“You’re going to love Fes,” Rachid tells us, “all Americans do. Europeans like Marrakech, Americans like Fes, they say it’s what they imagined Morocco to look like.” We smile, and agree, everyone who has visited before us told us Fes was their favorite. The winding, tiny alleyways in the labyrinth of the Medina are hard not to love. In the old part of Fes, where most tourists stay, you can feel the history of the city. Walking through the crowded souks and markets, the hammams, the ancient University, it feels remarkably untouched. And maybe that’s why Americans like it so much, since we have such a limited history in our country, we’re drawn to places that feel particularly ancient. We also like places that are evocative of images we’ve created in our minds. Fes checks both of those boxes.
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The Sahara was the reason we ventured to the Algerian border, but the little town of Merzouga, and it’s surrounds are quite interesting as well. I’m always intrigued by these outposts, why someone might decide to settle in these areas where survival is hard-earned. But the people in these areas have adapted and come up with impressive means for cultivating life. Continue reading →
Dunes in the Sahara
It didn’t occur to me that we were traveling to the Sahara until we were already in Morocco. I knew we’d go to the desert, but I hadn’t realized it was the Sahara-for whatever reason. I’ve never been, almost all of my travel in Africa, aside from Egypt, has been in Sub-Saharan Africa and I was excited to explore a tiny sliver of this imposing space that spans 9.4 million square kilometers. In general, the sense of mystery and exotic allure has all but faded in most of my travel-a real downside of traveling often, nothing seems out of reach, or all that mysterious anymore-at least for me. But The Sahara, such a visually evocative place. The vast expanse of unexplored, constantly shifting lands holds deep intrigue. And of course, a bit of danger. I love deserts. I love the stark forbidding landscape, the dry, oppressive heat. I think it’s built into my being at this point. There’s something about that bone-dry heat that sinks into your body that reminds me of childhood, and despite its uncomfortable nature, I adore it. I will always love to explore the desert. Continue reading →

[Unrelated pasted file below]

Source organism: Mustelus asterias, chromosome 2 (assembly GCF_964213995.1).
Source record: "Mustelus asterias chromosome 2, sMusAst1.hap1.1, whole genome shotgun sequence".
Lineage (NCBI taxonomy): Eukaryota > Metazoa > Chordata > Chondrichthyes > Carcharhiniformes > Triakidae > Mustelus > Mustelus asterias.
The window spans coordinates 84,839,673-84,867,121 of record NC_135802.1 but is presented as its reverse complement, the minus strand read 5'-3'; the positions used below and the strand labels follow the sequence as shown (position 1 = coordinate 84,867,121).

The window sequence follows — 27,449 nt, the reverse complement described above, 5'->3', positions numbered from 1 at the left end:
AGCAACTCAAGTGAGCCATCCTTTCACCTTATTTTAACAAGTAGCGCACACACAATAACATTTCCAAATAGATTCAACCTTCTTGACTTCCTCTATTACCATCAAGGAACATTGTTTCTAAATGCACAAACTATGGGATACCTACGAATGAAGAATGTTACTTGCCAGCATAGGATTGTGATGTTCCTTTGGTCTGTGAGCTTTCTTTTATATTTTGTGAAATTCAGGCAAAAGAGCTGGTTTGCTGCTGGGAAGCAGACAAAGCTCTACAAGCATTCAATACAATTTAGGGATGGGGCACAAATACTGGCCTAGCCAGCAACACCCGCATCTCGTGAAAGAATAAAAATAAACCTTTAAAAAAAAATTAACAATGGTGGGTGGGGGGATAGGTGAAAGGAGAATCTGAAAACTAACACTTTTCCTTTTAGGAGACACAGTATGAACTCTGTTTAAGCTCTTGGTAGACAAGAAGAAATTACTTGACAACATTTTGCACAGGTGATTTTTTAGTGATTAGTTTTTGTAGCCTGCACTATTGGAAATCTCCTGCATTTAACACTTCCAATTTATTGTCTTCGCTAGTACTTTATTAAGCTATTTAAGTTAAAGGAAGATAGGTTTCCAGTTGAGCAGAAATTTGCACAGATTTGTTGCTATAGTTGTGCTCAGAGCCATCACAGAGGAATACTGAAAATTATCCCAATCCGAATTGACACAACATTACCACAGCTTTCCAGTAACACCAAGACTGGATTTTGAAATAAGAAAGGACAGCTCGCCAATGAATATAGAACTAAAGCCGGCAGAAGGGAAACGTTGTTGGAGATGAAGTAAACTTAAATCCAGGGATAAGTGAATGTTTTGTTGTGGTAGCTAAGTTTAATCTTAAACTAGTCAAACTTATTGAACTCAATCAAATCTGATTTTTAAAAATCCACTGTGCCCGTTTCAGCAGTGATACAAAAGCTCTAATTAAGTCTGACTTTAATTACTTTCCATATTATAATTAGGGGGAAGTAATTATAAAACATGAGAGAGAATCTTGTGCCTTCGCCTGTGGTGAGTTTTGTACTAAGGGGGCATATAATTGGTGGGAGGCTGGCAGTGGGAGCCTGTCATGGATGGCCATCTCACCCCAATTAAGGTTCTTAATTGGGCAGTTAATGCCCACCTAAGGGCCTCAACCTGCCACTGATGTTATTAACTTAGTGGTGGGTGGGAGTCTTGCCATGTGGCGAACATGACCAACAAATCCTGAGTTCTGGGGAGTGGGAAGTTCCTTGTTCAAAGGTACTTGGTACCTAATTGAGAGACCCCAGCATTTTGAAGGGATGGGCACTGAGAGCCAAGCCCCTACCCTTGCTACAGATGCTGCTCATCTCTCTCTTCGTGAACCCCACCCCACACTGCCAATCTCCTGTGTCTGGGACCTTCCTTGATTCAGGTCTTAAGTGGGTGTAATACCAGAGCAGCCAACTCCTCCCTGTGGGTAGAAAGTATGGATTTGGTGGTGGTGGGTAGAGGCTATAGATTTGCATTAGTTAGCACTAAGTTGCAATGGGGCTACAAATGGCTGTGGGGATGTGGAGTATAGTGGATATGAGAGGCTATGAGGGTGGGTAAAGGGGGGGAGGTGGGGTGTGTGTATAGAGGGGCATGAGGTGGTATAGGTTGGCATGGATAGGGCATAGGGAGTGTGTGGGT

In the morning, Rachid, our driver picked us up and we began our long drive from the High Atlas towards the Sahara. The drive would take two days, broken up by an evening spent in the palm-fringed oasis of Skoura. The scenery along route changed enough to keep interest, as we climbed to 2260m, and back down again, but much of the drive was spent talking with Rachid, whose company and conversation would end up being a major highlight of the trip. Continue reading →